When A Child Dies
When a parent dies it is like losing the past, when a spouse dies it is like losing the present but when a child dies it is like losing the future. A child dying is not the natural sync of life and the shock of it is extremely traumatic. It is the most excruciating pain any parent could experience. Having experienced the death of two daughters, a daughter at age twenty-two and a grand-daughter I was raising at age thirteen, the agony and anguish of losing them both was devastating. I believe losing a child is one of the most horrific traumas that anyone could ever endure no matter what age, whether it is during pregnancy, after birth, a young child or an adult child. The reality is, it is your child and the onset of grief is inevitable.
Personally, the suddenness of Danielle’s murder and a plane crash that took my husband and my grand-daughter were like a rock being thrown at a glass window shattering it into a thousand pieces. My life was shattered. My heart was shattered. After reading about a condition known in the medical field as “broken heart syndrome” which is also called stress-induced cardiomyopathy, I totally understand the condition having experienced it. The symptoms are the same as one having a heart attack, sudden chest pain in the neck and arm areas. Any stress or particularly the death of a loved one or loss of something dear to us can trigger these symptoms and cause the person to think they are having a heart attack.
As I was in the process of writing my memoirs in my recently released book “Despite the Odds” unbeknown to me, writing the book and re-living the traumas and associated emotions brought on chest pains which were so intense I was admitted to hospital on two occasions. Angina, shortness of breath and low blood pressure due to the in ability of the heart to pump enough blood to the brain became apparent, as was a return to a depressed emotional state. After numerous tests, both occasions came back negative to heart problems but stress-induced cardiomyopathy was the cause.
We have heard people coin the phrase “she died of a broken heart” when a person loses someone dear to them. It is not uncommon to see an aged person lose a spouse and the remaining partner to pass on in a short amount of time after the initial spouse’s loss. Clearly the loneliness and anguish of not having their soul-mate triggers immense sadness which in turn affects the person physically and ultimately in death. It sounds incredible but it is a scientific fact. However, a word of advice, always see your doctor if any of these symptoms occur.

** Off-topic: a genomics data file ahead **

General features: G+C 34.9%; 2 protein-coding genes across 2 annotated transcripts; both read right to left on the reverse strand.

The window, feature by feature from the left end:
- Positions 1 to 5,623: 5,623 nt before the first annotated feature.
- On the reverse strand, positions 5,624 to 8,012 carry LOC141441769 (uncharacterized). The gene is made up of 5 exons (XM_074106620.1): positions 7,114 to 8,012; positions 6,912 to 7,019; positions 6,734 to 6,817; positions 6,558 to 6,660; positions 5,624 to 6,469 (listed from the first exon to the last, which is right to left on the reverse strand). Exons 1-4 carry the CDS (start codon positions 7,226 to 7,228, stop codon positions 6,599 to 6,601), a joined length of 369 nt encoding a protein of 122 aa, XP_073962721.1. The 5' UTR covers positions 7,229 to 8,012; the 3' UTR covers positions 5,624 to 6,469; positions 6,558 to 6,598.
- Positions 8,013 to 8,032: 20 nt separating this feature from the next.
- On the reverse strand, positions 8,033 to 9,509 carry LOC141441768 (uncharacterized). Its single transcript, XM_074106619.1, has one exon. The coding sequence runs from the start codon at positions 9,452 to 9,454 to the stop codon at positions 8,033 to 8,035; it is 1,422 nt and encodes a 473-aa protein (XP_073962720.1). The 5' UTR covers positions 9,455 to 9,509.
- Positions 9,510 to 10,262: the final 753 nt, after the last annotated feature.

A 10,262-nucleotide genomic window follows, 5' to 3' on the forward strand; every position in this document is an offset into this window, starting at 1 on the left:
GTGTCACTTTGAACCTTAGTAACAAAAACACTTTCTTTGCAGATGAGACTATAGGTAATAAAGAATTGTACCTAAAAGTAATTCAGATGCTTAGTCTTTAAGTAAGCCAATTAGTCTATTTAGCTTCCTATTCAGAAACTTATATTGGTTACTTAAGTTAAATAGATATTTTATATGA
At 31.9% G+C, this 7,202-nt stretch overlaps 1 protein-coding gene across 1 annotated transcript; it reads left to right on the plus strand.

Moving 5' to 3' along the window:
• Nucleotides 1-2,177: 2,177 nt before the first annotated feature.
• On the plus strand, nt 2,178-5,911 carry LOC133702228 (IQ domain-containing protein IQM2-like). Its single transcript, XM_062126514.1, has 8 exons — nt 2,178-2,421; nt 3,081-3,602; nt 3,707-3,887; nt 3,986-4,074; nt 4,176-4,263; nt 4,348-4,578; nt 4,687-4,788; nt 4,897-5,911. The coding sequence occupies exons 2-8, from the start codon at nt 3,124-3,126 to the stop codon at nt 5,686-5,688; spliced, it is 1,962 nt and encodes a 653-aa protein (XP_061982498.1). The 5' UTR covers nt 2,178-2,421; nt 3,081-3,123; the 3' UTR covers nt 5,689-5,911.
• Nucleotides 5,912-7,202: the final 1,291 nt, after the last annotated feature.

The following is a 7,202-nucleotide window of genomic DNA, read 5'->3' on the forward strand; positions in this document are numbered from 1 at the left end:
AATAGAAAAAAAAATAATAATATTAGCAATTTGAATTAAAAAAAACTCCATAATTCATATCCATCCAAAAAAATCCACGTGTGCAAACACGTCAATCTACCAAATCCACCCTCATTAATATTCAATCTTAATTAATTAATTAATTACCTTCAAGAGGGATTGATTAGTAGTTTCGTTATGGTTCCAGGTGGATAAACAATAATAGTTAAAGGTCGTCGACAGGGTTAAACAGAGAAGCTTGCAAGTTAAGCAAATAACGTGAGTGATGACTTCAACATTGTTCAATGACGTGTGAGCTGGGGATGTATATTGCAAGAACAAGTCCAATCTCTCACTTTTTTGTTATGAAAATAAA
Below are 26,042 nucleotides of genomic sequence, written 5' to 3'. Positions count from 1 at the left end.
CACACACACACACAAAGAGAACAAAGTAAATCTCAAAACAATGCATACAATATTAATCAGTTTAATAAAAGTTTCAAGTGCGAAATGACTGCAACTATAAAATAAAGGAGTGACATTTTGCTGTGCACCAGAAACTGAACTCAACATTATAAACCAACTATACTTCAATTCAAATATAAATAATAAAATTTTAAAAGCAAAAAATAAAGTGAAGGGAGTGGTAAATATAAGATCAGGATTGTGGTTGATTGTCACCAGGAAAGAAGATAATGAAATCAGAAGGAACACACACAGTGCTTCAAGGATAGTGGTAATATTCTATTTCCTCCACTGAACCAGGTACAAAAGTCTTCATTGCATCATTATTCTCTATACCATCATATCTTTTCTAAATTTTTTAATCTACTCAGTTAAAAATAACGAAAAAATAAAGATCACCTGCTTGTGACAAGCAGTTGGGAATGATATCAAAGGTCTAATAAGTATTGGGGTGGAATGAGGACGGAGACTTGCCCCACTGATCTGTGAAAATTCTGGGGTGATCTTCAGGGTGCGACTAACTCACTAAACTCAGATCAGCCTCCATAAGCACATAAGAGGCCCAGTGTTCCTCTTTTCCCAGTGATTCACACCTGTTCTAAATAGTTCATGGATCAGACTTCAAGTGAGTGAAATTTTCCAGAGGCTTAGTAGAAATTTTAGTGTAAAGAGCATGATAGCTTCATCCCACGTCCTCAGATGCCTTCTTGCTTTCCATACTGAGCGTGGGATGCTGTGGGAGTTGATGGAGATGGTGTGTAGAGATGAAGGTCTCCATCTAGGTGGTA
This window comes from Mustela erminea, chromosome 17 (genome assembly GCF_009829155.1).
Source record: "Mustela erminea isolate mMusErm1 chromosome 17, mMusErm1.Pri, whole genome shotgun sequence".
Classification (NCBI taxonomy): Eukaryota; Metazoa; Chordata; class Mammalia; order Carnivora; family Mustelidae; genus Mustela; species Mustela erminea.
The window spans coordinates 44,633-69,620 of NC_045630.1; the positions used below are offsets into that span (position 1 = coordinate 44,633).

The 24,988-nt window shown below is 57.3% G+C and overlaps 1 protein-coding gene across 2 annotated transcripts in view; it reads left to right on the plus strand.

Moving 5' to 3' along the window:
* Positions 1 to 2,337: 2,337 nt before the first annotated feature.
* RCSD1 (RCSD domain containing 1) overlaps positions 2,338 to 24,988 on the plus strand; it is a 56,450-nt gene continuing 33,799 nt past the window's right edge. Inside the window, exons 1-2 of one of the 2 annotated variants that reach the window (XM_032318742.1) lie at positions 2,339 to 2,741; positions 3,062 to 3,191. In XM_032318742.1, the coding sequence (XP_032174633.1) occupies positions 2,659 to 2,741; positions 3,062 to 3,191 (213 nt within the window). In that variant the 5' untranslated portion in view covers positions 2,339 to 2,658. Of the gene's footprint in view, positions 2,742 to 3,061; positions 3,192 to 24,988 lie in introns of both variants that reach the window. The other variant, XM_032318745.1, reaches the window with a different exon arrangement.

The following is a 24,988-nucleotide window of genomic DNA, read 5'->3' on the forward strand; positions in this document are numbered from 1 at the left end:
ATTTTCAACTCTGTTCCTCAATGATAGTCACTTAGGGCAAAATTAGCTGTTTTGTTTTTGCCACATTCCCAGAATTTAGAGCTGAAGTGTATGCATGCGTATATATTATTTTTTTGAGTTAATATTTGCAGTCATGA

When a child dies it is like losing the future and all dreams and aspirations once held for the child are quashed. I went through a torrid time of focusing on my girl’s lost graduations and careers, partners, weddings, children and the future with them. Even as I write, my heart aches for them. The emptiness of losing a child leaves a hole that is ever-present. I would love to do coffee or go shopping with my girls but focusing on what will never be is futile and will pull you down into a pit of despair. Pulling oneself back to the present is imperative for psychological and physical health and well-being.
Grieving is fundamental to the process of healing. However, numbness due to the shock of the loss can vary significantly for each person. The reality of the loss is often too hard to bear so the body puts a safe-guard around the emotions allowing numbness to set in. It takes time to adjust to a loss and as we are unprepared for it, we cope the best way we know how. A sense of guilt can overcome a parent who has lost a child due to the unnatural order of the death. It is so easy to get trapped in the guilt cycle and “if only” cries are common and may include recrimination which exacerbates the loss even further. More often than not these feelings of guilt are unfounded. A word of advice, it is unhealthy to carry feelings of guilt into your future for an extended period of time. It is not uncommon to see people carry it around lie a backpack all their lives which is devastating to see. Guilt changes nothing except your well-being which is affected for the worse, so let go and live.
Loss of a baby to miscarriage, cot-death, illness or circumstances that force a parent to put a child up for adoption is profoundly painful. A sudden loss due to trauma is shockingly harrowing for a parent too. Adjusting to the new normal after losing a child takes time where empathy and support from family and friends is crucial. Allow yourself some grace to walk the journey without placing high expectations upon your-self. Often we are our hardest taskmaster. There is no one-size-fits-all grieving process so give yourself a break and just get through today.
Exercise is crucial for your mental well-being; escapism like movies or books is also beneficial as is time out with your girlfriends for coffee or shopping. Any distraction is a good one when grieving. Take one day at a time and look for the small blessings in each day. You deserve it.
Don’t live with regret over what has happened in the past, events that cannot be altered. Regret is like a parasite that eats away at your mind and your well-being. Both regret and guilt are culprits that rob you of your peace. Contend for your peace and fight for what is important by not following a rabbit hole that leads you nowhere.
When a child dies lena on your family and friends. Never do grief alone.